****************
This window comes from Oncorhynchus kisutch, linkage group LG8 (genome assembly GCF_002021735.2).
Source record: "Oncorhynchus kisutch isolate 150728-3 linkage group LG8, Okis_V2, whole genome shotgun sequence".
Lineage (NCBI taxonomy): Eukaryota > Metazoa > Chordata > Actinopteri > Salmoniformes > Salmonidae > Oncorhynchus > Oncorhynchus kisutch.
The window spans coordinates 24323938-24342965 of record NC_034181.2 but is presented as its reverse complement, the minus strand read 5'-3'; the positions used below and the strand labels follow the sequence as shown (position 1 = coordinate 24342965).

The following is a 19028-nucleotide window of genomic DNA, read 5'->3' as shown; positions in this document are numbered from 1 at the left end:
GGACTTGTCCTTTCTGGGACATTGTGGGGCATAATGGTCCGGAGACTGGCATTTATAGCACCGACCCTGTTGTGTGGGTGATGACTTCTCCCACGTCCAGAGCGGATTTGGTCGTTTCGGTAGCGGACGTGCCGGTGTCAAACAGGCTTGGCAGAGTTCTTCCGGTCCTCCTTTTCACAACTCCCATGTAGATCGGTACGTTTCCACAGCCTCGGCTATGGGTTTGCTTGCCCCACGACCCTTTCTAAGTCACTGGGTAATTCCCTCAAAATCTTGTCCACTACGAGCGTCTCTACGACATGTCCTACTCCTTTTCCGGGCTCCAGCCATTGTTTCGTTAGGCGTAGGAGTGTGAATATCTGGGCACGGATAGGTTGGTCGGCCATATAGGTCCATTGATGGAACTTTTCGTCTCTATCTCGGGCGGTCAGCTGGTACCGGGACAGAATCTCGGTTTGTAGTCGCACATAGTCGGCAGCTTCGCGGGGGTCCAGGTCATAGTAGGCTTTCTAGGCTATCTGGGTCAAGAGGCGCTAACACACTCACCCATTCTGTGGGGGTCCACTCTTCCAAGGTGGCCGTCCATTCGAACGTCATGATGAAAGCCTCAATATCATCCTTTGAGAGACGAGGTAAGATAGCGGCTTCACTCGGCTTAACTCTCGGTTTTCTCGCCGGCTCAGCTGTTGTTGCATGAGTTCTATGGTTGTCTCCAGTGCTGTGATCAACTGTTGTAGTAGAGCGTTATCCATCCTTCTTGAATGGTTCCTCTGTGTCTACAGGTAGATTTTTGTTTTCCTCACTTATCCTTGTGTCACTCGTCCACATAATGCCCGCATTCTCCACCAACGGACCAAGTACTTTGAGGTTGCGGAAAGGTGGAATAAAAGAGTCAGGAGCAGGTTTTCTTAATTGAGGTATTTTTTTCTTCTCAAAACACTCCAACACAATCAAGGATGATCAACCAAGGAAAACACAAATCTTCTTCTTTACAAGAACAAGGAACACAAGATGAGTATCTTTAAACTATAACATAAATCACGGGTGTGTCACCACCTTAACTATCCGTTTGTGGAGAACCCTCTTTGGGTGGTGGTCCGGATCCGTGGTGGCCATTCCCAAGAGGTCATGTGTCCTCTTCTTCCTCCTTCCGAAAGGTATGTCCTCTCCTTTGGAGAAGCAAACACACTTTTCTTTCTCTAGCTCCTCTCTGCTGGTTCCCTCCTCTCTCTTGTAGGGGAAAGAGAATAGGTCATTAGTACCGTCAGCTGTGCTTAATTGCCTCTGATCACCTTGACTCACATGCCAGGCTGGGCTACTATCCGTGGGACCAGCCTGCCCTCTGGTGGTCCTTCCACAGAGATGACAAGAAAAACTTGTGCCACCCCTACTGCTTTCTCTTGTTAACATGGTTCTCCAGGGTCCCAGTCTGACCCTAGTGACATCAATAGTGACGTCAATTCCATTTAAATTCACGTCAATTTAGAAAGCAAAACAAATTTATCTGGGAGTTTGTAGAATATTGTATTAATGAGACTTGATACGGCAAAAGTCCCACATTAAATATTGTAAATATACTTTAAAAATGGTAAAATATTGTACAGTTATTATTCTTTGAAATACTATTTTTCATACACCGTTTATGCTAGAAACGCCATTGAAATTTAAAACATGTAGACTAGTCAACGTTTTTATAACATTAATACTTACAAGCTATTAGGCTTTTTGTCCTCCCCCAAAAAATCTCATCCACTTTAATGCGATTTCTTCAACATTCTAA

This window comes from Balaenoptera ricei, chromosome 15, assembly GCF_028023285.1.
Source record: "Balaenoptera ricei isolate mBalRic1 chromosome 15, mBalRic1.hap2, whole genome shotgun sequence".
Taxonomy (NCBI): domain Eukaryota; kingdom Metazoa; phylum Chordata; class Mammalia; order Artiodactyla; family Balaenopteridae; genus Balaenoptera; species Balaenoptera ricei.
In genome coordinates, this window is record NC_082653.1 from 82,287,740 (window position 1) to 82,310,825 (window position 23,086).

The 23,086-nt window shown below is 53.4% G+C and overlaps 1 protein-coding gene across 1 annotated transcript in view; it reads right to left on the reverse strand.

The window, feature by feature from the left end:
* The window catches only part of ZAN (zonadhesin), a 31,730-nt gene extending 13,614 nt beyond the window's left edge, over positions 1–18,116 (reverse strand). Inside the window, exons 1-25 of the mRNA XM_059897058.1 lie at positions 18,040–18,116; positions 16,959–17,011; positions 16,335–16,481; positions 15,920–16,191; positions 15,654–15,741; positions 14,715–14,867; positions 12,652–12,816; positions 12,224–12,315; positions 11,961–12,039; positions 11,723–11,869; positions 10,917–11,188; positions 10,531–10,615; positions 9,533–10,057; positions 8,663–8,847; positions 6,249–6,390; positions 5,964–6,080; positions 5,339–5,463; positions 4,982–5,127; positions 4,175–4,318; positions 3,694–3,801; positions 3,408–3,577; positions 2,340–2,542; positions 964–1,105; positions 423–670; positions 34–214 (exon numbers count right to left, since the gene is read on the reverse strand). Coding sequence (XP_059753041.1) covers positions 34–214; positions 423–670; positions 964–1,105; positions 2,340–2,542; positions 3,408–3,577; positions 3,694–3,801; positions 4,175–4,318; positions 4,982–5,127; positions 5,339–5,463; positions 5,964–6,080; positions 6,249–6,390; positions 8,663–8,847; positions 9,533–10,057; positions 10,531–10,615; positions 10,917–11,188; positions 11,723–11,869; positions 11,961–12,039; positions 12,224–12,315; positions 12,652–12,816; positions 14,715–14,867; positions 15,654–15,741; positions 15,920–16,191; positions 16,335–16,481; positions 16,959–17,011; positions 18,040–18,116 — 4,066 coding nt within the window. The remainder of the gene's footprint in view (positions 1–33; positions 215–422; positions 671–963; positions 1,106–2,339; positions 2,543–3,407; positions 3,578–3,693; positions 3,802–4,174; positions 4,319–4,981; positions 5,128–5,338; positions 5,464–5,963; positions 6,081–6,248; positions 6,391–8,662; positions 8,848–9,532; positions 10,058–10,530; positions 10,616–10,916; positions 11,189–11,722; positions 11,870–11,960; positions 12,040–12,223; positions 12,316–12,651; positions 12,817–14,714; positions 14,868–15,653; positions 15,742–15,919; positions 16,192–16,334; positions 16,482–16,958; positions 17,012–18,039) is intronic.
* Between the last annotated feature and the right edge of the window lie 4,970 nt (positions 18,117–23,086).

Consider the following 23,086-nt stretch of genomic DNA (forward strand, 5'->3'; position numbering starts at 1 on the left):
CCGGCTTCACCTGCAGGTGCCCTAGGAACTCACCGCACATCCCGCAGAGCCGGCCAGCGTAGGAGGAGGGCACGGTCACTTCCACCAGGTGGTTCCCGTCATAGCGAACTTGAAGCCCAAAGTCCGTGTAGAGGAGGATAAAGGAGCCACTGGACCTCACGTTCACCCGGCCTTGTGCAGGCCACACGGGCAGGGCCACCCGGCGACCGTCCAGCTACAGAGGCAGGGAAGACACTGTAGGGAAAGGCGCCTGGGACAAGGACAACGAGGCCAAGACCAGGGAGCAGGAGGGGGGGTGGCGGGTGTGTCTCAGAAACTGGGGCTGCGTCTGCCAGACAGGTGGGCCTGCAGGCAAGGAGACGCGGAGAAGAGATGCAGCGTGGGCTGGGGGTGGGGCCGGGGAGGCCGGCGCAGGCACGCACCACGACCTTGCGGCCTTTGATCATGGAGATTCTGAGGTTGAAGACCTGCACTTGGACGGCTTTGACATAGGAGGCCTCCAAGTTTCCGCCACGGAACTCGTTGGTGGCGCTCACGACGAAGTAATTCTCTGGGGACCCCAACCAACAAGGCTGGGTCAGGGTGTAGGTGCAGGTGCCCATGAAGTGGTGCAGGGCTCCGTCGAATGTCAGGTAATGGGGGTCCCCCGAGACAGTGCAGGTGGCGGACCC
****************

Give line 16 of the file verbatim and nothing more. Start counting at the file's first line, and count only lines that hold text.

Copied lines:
CCGGCTTCACCTGCAGGTGCCCTAGGAACTCACCGCACATCCCGCAGAGCCGGCCAGCGTAGGAGGAGGGCACGGTCACTTCCACCAGGTGGTTCCCGTCATAGCGAACTTGAAGCCCAAAGTCCGTGTAGAGGAGGATAAAGGAGCCACTGGACCTCACGTTCACCCGGCCTTGTGCAGGCCACACGGGCAGGGCCACCCGGCGACCGTCCAGCTACAGAGGCAGGGAAGACACTGTAGGGAAAGGCGCCTGGGACAAGGACAACGAGGCCAAGACCAGGGAGCAGGAGGGGGGGTGGCGGGTGTGTCTCAGAAACTGGGGCTGCGTCTGCCAGACAGGTGGGCCTGCAGGCAAGGAGACGCGGAGAAGAGATGCAGCGTGGGCTGGGGGTGGGGCCGGGGAGGCCGGCGCAGGCACGCACCACGACCTTGCGGCCTTTGATCATGGAGATTCTGAGGTTGAAGACCTGCACTTGGACGGCTTTGACATAGGAGGCCTCCAAGTTTCCGCCACGGAACTCGTTGGTGGCGCTCACGACGAAGTAATTCTCTGGGGACCCCAACCAACAAGGCTGGGTCAGGGTGTAGGTGCAGGTGCCCATGAAGTGGTGCAGGGCTCCGTCGAATGTCAGGTAATGGGGGTCCCCCGAGACAGTGCAGGTGGCGGACCC